What is Financial Malware and How to Protect Yourself

Tuesday, July 18 at 11:00 AM
Category: Personal Finance

What is Financial Malware?

Everywhere you turn today you seem to be bombarded with news coverage concerning the urgency of combating cybercrime, bad actors and hackers. There are many variations of malicious software, or “malware,” but financial malware, as its name implies is written specifically to commit financial fraud.

Cybercriminals use a variety of methods to infect their victims with malware including sending them email messages containing infected attachments or links to infected websites.

Once the victim is infected, the malware monitors the victim’s activity and may steal online banking credentials and other personal information using keystroke logging or screen shots images. 

In some cases, hackers may use the victim’s own web browser to collect sensitive information (e.g., the victim's PIN) by adding extra fields to legitimate online forms or by changing website wording and messaging, or by triggering legitimate-looking pop-up forms in real-time.

Financial malware may redirect the victim to a fake website designed to mimic a legitimate bank website. As the victim enters their credentials, the malware then redirects them into the legitimate site, potentially triggering a SMS or other second-factor authentication code that the Trojan can then capture via the fake website.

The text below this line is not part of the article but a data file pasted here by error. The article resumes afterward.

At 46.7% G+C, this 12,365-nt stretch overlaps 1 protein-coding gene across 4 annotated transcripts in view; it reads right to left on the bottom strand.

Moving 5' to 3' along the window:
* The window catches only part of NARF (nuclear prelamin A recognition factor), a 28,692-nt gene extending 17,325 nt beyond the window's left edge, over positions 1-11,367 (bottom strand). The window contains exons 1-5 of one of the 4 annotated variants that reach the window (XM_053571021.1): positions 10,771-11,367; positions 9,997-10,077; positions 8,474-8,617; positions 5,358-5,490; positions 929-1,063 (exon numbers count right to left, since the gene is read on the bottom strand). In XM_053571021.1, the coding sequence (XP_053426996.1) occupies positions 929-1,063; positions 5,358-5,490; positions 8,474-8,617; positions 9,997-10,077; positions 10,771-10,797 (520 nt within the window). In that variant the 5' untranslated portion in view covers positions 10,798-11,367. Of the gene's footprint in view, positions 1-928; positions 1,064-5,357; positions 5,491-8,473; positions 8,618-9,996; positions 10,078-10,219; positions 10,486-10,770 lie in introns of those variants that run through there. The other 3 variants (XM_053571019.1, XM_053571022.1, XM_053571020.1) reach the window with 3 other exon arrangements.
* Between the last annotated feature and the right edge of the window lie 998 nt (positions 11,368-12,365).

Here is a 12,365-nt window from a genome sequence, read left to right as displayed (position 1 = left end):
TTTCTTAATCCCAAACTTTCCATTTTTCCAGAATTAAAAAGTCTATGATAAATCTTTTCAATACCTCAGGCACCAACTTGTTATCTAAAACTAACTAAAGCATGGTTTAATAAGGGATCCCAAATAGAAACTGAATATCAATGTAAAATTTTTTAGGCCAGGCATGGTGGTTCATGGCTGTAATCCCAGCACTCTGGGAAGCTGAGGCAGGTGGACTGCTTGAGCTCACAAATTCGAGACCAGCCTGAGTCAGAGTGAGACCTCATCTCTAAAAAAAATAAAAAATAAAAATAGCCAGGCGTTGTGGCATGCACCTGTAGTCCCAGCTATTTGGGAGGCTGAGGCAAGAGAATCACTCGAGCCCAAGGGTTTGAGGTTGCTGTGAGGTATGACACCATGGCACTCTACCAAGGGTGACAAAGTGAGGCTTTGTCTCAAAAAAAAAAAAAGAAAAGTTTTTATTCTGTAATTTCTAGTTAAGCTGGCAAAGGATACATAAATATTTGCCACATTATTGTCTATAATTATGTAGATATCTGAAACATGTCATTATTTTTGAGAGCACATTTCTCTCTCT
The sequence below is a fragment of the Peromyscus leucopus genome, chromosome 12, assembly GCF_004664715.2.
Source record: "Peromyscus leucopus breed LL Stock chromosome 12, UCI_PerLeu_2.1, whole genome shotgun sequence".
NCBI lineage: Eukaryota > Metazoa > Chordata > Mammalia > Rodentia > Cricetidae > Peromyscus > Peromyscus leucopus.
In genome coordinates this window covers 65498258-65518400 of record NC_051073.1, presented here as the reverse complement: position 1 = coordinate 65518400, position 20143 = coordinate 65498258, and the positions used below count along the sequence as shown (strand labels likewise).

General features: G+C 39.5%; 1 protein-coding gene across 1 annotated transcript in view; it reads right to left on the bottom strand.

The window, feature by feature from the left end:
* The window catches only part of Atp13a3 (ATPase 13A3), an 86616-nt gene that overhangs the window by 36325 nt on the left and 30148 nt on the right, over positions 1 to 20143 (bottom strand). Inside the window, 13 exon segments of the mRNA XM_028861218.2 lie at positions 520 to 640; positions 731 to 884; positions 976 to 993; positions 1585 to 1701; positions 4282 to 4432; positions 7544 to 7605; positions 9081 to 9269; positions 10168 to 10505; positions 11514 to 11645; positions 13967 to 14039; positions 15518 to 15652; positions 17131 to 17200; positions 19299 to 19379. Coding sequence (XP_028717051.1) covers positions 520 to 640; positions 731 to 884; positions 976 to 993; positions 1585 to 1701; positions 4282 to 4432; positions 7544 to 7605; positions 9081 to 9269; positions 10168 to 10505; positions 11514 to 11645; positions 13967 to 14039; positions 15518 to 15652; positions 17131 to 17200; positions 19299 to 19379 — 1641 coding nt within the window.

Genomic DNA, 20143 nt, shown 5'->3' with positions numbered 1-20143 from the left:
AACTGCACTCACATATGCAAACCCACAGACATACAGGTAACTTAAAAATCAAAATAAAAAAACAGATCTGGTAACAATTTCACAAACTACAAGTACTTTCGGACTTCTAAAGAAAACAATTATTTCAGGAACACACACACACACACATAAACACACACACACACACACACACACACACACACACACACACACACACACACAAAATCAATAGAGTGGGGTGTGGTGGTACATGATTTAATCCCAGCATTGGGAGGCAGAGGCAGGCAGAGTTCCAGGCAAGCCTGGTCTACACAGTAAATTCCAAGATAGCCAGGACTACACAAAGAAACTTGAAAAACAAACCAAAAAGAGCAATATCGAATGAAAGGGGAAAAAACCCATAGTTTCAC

How to Protect Yourself
 
Most threats still need user interaction to infect a potential victim’s system. For this reason, becoming aware of these threats and diligently taking extra precautions can significantly reduce the risk of becoming a victim of cybercrime.  
 
  • Keep your operating system, web browser and other software up to date.
     
  • Make sure your computer has both an anti-spyware protection program that detects and removes spyware and an anti-virus program. Keep both programs updated. Scan your computer for viruses and spyware on a regular basis.
     
  • Be very protective of your personal account information. There are criminals who try to trick you by creating sites that look similar to real sites. The best way to know who you are dealing with is to type the address in your browser address bar; don’t click on a link that’s provided to you via email.